The interconnectedness of phenomena in the so-called events of the world taking placenot in Space or in Time, but in a four-dimensional Space-Time continuum, was taken up withits more advanced implications for consideration by Alfred North Whitehead. In hisphilosophy of the ‘Organism’, Whitehead arrived at the conclusion that there are no setcauses producing set effects, but anything can be an effect or a cause in a symmetricalmanner of action and reaction, since the world as it is discovered by the Theory ofRelativity is an organism with its parts integrally related to it. Cause and effect arecontinuous, the absence of which continuity would sever any possible relation betweencause and effect. Things in the world are called ‘actual occasions’, the potentialconcentrated points of force whose very existence as well as structure are conditioned bythe existence and structure of other ‘actual occasions’ which fill the cosmos as itsconstituents. The world is not a solid substance but is more like a field of law andorder, an idea of total inclusiveness, a system of internal give-and-take policy obtainingamong the individualities known as ‘actual occasions’, transforming the location ofindividuals into a fluid movement of a liquefied connection, as it were, with everythingelse also in the world. Super-individual intentions, known as ‘eternal objects’, in thelanguage of Whitehead, like the ‘Ideas’ of Plato, ‘ingress’ into the body of the ‘actualoccasions’ and make them appear to be what they are. Even the God of religion, accordingto Whitehead, exists as a determining factor of the determination of ‘actual occasions’ bythe ‘eternal objects’, and He Himself stands, therefore, determined in a way by theprehensive and apprehensive activities of the ‘actual occasions’, thus bringing about amutual action and reaction process between God and the individuals. The far-reachingthought of Whitehead would not forbid the conclusion that God has, at the same time, to betranscendent to the world of the ‘actual occasions’, though they are there just because HeHimself is.
The specially religious import of modern physical science is highlighted also in thesystem of Samuel Alexander, which he purports to explain in his book entitled “Space,Time and Deity”. According to Alexander, Space-Time is the matrix of all things, thevery substance of the universe, a clue that he gathers from the Theory of Relativity. TheSpace-Time matrix causes motion and force, and brings about the three-dimensional pictureof what are known as primary qualities, like length, breadth and height, substance, volumeand content. The perception of these primary qualities happens to be through the secondaryqualities arising as a sort of action-reaction process obtaining between the object ofperception, namely, a primary quality, and the perceiving mind. To cite an instance, aleaf looks green in colour not because there is such a thing called greenness in Natureitself, but because of an abstraction of properties automatically taking place in theinternal structure of the leaf excluding all other characteristics in Nature apart fromwhat looks like green. So is the case with other colours and forms of objects. Sensationsof every kind form, again, a set of secondary qualities, that is to say, no one can knowwhat the world is in itself as a set of primary qualities. Mind, intellect and reason arethe further manifestations or evolutes of the Space-Time continuum or matrix, which pointto the manifestation of a controlling principle called Deity, and every succeeding stagecan be regarded as a Deity to the preceding stage. According to Alexander, the final Deityis yet to be manifested completely, which, when achieved, will be the end of the cosmicprocess. Perhaps, here, Alexander intends to say, which he actually does not, that the endof the cosmic process of evolution is the attainment of God. Also, a God who is yet to bewill not have the character of eternity, and God, then, would cease to be God.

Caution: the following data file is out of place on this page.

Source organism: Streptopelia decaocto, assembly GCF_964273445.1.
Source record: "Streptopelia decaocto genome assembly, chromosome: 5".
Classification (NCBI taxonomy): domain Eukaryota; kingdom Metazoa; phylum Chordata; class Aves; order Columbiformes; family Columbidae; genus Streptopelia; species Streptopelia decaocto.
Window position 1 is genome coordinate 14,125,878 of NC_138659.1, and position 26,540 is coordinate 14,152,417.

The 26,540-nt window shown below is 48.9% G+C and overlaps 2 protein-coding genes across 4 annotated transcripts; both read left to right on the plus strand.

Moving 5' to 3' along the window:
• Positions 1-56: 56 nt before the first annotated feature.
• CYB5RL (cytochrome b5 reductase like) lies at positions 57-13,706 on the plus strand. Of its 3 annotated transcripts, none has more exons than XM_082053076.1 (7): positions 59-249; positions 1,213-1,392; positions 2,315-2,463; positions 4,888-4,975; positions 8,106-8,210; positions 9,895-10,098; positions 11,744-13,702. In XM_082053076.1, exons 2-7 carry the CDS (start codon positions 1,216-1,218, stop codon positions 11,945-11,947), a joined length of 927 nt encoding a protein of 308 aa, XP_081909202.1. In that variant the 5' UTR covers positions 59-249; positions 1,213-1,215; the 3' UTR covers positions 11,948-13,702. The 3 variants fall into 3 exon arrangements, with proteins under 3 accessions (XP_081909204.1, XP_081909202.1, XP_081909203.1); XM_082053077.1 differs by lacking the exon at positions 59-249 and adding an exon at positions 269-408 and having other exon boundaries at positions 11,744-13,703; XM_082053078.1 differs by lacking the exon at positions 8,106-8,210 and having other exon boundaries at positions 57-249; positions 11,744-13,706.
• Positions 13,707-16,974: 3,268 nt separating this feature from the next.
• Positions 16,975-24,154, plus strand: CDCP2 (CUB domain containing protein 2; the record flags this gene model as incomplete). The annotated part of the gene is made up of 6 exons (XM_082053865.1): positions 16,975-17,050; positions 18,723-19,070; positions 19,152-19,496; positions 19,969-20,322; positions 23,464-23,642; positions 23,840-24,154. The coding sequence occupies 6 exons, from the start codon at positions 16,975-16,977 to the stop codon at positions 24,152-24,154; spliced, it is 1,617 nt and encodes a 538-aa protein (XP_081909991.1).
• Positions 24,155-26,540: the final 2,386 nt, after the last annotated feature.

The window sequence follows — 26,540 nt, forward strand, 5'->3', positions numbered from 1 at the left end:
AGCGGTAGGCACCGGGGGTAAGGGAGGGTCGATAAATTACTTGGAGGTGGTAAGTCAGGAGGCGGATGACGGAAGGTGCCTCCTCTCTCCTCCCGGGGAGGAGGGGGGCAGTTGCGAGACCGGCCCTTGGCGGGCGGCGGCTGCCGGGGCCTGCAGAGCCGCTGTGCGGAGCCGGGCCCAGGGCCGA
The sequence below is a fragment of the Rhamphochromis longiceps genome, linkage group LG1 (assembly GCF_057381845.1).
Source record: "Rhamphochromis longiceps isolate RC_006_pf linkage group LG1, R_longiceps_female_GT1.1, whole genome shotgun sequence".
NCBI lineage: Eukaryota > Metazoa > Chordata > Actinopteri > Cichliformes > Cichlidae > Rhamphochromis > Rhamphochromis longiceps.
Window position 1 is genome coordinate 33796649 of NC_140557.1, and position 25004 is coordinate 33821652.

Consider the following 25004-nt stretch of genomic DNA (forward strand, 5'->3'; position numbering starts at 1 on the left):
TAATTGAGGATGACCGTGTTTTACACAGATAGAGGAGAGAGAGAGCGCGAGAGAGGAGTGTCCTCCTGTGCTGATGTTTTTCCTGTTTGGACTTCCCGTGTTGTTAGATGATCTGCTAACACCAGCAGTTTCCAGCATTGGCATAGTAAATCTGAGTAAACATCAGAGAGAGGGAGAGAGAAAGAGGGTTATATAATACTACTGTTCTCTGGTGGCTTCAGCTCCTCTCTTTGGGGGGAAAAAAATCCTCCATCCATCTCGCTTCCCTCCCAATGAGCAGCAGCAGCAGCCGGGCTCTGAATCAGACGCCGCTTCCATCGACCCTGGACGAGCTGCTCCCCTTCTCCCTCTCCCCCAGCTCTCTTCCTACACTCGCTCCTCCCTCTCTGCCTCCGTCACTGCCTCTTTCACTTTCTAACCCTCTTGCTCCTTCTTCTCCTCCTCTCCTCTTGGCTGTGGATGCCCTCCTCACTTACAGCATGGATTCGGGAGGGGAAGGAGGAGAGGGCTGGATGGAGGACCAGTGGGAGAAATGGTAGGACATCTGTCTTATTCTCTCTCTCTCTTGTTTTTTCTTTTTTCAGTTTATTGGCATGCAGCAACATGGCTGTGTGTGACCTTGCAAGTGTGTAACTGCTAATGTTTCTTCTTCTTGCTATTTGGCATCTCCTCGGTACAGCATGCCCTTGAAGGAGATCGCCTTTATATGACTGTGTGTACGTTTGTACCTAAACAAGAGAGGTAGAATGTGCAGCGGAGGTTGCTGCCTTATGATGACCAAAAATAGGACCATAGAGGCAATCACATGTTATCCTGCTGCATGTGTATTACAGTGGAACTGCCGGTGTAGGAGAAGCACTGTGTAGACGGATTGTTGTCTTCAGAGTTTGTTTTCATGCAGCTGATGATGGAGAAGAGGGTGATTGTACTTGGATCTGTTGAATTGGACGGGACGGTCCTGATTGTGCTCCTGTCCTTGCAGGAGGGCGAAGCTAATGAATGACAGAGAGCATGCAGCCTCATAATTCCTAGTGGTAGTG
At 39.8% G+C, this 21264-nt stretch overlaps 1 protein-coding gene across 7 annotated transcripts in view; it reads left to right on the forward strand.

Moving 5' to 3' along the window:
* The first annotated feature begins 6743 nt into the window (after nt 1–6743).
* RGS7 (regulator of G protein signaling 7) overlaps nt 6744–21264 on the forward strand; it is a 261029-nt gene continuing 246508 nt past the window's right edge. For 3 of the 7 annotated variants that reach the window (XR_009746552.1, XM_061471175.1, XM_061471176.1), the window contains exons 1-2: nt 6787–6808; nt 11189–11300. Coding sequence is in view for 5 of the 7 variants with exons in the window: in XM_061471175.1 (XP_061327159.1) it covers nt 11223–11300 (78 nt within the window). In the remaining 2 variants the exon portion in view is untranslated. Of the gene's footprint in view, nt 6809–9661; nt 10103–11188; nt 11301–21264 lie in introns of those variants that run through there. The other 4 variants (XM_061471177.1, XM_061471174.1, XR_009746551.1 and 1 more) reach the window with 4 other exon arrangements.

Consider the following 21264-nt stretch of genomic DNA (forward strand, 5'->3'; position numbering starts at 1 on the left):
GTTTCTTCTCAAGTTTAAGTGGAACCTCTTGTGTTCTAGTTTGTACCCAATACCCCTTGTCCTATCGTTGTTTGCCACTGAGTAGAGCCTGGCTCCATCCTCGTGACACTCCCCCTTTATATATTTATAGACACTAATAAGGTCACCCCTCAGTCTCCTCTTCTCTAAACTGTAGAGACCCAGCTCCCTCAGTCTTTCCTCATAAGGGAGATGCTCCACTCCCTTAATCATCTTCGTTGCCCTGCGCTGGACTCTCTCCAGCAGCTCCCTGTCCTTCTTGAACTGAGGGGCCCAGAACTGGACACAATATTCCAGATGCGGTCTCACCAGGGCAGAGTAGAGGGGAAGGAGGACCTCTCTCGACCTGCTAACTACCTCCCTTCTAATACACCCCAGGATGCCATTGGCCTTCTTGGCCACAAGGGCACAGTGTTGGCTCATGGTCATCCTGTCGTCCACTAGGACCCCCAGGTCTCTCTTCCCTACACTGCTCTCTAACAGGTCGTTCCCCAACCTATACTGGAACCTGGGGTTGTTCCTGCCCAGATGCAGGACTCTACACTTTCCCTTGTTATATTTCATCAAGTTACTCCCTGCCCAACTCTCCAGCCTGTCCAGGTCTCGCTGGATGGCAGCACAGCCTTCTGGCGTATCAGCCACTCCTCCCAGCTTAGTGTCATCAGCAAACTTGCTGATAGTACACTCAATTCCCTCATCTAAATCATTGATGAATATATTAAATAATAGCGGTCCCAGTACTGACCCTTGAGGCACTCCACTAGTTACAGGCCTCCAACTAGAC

Religion And Science (I)
Sri Swami Sivananda
Yoga and Science are inseparable. Science and Religion are inseparable. Science is partof Religion. Science and Religion are necessary correlatives. Scientists are also monistsin one sense. They also emphatically declare that there is only one thing viz., Matter orEnergy. A Yogi tries to control the mental forces,a scientist the physical forces. This isall the difference between a Yogi and a scientist. A scientist is also an unconsciousRaja-Yogi, but his mind works in external grooves.
Before the invention of watch, Yogius used to calculate time by measuring the shadow inday and by the study of the movement of the stars in the heavens at night. They wereperfectly exact in their calculations. Astronomy and medicine received their first impulsefrom the exigencies of religious worship. Yogins have a sound practical knowledge ofAyurveda. One who endeavours to qualify himself as his own doctor can become a Yogi. Hehas to live sometimes in the jungles and has to treat himself first, whenever diseasesmanifest. Otherwise his Sadhana will suffer and he cannot have rapid progress in Yoga. Youwill find in the books on Ayurveda: “A healthy body is a good instrument for doingvirtuous actions and practising Yoga.” Those who wrote these Ayurvedic books weregreat Rishis and Yogins.